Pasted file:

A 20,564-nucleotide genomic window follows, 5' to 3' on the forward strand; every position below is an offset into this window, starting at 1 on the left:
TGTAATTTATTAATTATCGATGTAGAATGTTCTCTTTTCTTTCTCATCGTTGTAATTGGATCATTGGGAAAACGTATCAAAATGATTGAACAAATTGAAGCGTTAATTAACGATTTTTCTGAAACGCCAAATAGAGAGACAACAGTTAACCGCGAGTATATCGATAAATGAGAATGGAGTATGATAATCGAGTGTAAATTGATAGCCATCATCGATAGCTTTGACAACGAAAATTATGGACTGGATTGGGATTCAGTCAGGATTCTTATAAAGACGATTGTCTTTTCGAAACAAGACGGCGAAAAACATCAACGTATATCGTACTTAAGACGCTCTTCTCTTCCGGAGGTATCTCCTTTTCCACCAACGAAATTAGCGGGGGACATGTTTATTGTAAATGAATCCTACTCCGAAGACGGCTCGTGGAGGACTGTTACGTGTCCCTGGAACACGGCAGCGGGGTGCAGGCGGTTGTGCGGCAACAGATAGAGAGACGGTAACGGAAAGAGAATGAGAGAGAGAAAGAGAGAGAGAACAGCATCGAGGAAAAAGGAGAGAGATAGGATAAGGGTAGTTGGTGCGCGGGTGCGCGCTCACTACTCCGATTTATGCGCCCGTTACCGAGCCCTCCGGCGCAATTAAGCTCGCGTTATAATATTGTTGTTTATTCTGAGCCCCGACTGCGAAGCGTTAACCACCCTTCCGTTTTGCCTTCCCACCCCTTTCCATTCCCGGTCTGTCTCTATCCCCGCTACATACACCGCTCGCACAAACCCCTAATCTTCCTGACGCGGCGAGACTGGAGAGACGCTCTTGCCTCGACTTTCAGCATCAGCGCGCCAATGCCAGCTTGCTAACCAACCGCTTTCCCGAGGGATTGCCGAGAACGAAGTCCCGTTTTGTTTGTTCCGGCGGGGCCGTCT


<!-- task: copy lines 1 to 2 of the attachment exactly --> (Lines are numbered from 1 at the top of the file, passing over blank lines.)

A 20,564-nucleotide genomic window follows, 5' to 3' on the forward strand; every position below is an offset into this window, starting at 1 on the left:
TGTAATTTATTAATTATCGATGTAGAATGTTCTCTTTTCTTTCTCATCGTTGTAATTGGATCATTGGGAAAACGTATCAAAATGATTGAACAAATTGAAGCGTTAATTAACGATTTTTCTGAAACGCCAAATAGAGAGACAACAGTTAACCGCGAGTATATCGATAAATGAGAATGGAGTATGATAATCGAGTGTAAATTGATAGCCATCATCGATAGCTTTGACAACGAAAATTATGGACTGGATTGGGATTCAGTCAGGATTCTTATAAAGACGATTGTCTTTTCGAAACAAGACGGCGAAAAACATCAACGTATATCGTACTTAAGACGCTCTTCTCTTCCGGAGGTATCTCCTTTTCCACCAACGAAATTAGCGGGGGACATGTTTATTGTAAATGAATCCTACTCCGAAGACGGCTCGTGGAGGACTGTTACGTGTCCCTGGAACACGGCAGCGGGGTGCAGGCGGTTGTGCGGCAACAGATAGAGAGACGGTAACGGAAAGAGAATGAGAGAGAGAAAGAGAGAGAGAACAGCATCGAGGAAAAAGGAGAGAGATAGGATAAGGGTAGTTGGTGCGCGGGTGCGCGCTCACTACTCCGATTTATGCGCCCGTTACCGAGCCCTCCGGCGCAATTAAGCTCGCGTTATAATATTGTTGTTTATTCTGAGCCCCGACTGCGAAGCGTTAACCACCCTTCCGTTTTGCCTTCCCACCCCTTTCCATTCCCGGTCTGTCTCTATCCCCGCTACATACACCGCTCGCACAAACCCCTAATCTTCCTGACGCGGCGAGACTGGAGAGACGCTCTTGCCTCGACTTTCAGCATCAGCGCGCCAATGCCAGCTTGCTAACCAACCGCTTTCCCGAGGGATTGCCGAGAACGAAGTCCCGTTTTGTTTGTTCCGGCGGGGCCGTCT